FIRST-PERSON: Bullying & doing the right thing

FORT WORTH, Texas (BP) -- It has been over 60 years but I still remember Jimmy M.

My family was going through a time of turmoil and a long string of moves necessitating yet another new school. I don't remember the name of any other classmate nor the name of my teacher, so why do I remember Jimmy so vividly?

Jimmy was a bully. I was his target on only a couple of occasions and I was always conscious of his presence.

According to the U.S. Centers for Disease Control and Prevention, about 160,000 kids stay home from school every day for fear of being bullied.

In this era of technology-fueled openness, we're learning that bullies are not as rare as many have believed and that their mayhem may be more lasting than just the fading bruises of childhood encounters. A number of young people have taken their lives, including several in the Dallas-Fort Worth area where I live.

Many of those who have taken their lives struggled with same-sex attractions. On March 29, 2007, 17-year-old Eric Mohat was told by a classmate that he should "go home and shoot himself" -- the last in a long line of bullying incidents the boy had been subjected to at his high school in Ohio. That afternoon, he took a gun from his father's bureau drawer, locked himself in his room and pulled the trigger.

The church's discomfort with homosexuality is no excuse to turn a blind eye to those who are bullied because of their struggle with same-sex attraction. The fact that children are taking their lives should be of far greater concern to us than whether we agree or disagree with homosexual conduct. Indeed, if our personal fears drive us into silence over bullying, we're more of an accomplice than a comforter.

Can you imagine for a moment the pain and anguish these children felt? Can you imagine what their parents and loved ones continue to feel? Should we not do all in our power to stop that pain before it starts?

It isn't necessary to share the same beliefs with others to seek to prevent suffering and pain. Christians above all people should know this. God did not send His Son into a world that was in perfect alignment with His will. Scripture tells us: "He came to His own, and His own people did not receive Him" (John 1:11). And this: "But God proves His own love for us in that while we were still sinners, Christ died for us!" (Romans 5:8). Jesus was not showing approval of a lifestyle, for example, when He protected the woman taken in adultery from religious bullies.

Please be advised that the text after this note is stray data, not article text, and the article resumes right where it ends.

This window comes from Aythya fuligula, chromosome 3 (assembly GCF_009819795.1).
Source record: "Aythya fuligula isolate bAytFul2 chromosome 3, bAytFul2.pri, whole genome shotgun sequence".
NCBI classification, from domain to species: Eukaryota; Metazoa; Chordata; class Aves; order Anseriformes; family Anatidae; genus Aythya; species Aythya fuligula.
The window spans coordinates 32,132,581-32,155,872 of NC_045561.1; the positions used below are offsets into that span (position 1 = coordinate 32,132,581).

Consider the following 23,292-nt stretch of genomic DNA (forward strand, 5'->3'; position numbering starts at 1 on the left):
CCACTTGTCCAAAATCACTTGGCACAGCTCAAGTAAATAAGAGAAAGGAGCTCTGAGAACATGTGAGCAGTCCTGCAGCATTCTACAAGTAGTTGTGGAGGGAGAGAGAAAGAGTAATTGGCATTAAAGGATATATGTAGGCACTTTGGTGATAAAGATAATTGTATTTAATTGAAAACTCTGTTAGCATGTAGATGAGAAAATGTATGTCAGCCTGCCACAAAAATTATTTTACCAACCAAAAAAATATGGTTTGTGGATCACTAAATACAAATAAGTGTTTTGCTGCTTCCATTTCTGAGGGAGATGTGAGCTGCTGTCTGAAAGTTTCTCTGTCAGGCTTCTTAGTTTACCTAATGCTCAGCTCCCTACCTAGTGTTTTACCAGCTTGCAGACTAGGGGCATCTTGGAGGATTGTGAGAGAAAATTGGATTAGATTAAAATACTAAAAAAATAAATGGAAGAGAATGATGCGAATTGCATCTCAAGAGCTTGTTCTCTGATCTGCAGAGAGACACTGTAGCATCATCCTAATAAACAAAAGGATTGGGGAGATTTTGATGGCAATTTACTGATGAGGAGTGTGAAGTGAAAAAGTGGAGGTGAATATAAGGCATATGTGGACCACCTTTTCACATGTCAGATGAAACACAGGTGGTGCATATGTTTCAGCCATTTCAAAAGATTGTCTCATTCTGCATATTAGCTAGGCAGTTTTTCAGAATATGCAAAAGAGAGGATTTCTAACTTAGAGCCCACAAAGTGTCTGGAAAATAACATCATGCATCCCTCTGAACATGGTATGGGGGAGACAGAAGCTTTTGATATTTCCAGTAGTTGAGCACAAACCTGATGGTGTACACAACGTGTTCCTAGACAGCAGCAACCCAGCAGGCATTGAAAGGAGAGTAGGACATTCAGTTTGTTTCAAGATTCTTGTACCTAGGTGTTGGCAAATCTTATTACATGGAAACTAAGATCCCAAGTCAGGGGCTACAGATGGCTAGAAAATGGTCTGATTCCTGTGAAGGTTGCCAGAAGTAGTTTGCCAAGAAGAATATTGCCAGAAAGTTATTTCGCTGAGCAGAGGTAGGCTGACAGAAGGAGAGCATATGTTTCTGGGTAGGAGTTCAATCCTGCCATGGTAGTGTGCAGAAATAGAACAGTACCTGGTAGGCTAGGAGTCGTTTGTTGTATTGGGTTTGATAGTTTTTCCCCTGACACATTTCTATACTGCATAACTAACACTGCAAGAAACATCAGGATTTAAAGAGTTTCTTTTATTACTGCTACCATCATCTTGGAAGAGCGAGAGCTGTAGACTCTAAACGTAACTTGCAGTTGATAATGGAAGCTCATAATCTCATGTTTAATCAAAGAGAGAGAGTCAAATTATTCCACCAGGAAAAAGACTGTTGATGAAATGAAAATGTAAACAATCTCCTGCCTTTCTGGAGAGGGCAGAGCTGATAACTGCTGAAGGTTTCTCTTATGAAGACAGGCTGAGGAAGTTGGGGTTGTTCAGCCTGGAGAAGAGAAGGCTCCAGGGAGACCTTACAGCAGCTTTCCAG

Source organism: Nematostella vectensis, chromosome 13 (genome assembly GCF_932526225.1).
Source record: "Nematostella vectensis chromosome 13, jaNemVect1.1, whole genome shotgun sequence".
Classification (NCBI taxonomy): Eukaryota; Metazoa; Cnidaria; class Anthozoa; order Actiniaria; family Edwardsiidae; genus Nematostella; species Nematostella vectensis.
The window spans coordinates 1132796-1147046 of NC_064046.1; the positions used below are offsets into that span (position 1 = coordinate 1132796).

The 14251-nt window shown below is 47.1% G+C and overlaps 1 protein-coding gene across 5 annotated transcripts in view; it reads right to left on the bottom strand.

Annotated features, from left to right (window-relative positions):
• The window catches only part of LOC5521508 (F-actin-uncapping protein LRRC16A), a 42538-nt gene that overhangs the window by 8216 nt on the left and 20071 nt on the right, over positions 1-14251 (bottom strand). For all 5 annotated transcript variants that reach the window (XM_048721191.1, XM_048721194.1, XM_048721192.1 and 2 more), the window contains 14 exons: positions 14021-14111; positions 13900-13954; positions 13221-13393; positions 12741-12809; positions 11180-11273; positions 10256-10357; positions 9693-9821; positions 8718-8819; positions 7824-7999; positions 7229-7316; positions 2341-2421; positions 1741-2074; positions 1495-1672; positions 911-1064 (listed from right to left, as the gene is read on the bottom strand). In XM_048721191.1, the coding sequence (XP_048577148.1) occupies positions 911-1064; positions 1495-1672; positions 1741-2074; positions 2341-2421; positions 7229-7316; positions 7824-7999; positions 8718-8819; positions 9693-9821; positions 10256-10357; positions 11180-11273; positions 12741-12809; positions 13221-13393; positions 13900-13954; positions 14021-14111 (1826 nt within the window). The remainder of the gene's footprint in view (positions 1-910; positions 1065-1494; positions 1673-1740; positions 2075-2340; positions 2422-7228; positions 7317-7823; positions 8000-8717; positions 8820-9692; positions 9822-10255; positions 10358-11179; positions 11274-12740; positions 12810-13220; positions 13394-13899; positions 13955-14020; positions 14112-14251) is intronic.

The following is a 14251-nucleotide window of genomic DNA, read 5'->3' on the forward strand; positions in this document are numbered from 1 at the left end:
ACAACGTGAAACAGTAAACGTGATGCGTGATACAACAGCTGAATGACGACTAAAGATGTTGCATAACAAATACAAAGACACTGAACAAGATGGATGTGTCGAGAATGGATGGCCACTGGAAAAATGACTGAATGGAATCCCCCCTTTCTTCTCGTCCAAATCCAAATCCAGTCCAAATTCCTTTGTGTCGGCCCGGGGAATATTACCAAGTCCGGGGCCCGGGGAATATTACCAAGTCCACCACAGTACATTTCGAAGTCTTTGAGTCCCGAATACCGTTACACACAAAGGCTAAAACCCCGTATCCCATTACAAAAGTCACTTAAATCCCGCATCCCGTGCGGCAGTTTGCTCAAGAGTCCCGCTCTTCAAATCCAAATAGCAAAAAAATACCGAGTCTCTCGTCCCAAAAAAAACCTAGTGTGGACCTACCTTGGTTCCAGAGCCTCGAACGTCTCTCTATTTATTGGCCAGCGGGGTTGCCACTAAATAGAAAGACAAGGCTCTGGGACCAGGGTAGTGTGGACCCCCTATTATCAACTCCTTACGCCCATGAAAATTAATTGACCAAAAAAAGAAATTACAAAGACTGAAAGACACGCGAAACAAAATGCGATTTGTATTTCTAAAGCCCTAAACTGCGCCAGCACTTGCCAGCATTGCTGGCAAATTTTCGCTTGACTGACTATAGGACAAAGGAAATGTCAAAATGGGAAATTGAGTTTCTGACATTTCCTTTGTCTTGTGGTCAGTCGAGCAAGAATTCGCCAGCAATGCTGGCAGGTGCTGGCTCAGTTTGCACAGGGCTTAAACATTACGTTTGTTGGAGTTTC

As Christians we have a unique perspective on bullying. Our Lord suffered the ultimate act of bullying. The government, the religious authorities and the multitudes in the streets all vehemently demanded His death. And yes, our fallen humanity makes us a part of that.

If for no other reason, our hearts should break over the deep despair and suffering so many children are experiencing. Studies show that serious illness, struggling to hold down a regular job and poor social relationships are among the adverse outcomes in adulthood faced by those exposed to bullying in childhood.

I was asked once by a gay man if I would be willing to go into schools with him to speak against bullying. I responded that I would go anywhere, anytime to seek to put an end to the harassment of children for any reason. I could not, however, do anything that would give the impression that homosexual conduct is biblically acceptable. I'm certainly aware that this last statement, for many homosexuals, disqualifies me as a compassionate advocate for kids.

Too often gay activists are unwilling to join with conservative Christians because no matter what we do or say, if we believe the Bible says homosexual acts are sin, we are labeled as homophobic. At the same time, Christians often are unwilling to do the right thing because we may be perceived to be affirming homosexual conduct.

But it is precisely as our kids see adults able to honestly and civilly disagree that the tension level will be lowered. That which should set us apart as human beings is to be able to honestly and honorably disagree. As Christians it is incumbent on us to love all the world -- not just those who are like us.

We are missing a great opportunity in our schools, communities and nation to manifest the love and compassion of Christ to those who feel hopeless, to those who suffer day after day with pain they should never have to endure. Our churches and pastors must speak out. Our youth ministries should be training our kids to address this in a Christ-like way. Our national leaders must continue to speak out with a clear, consistent voice. Can we afford to do less?


Bob Stith (bstith777@juno.com) is founder of Family and Gender Issues Ministries in Southlake, Texas, who formerly served as the Southern Baptist Convention's national strategist for gender issues.

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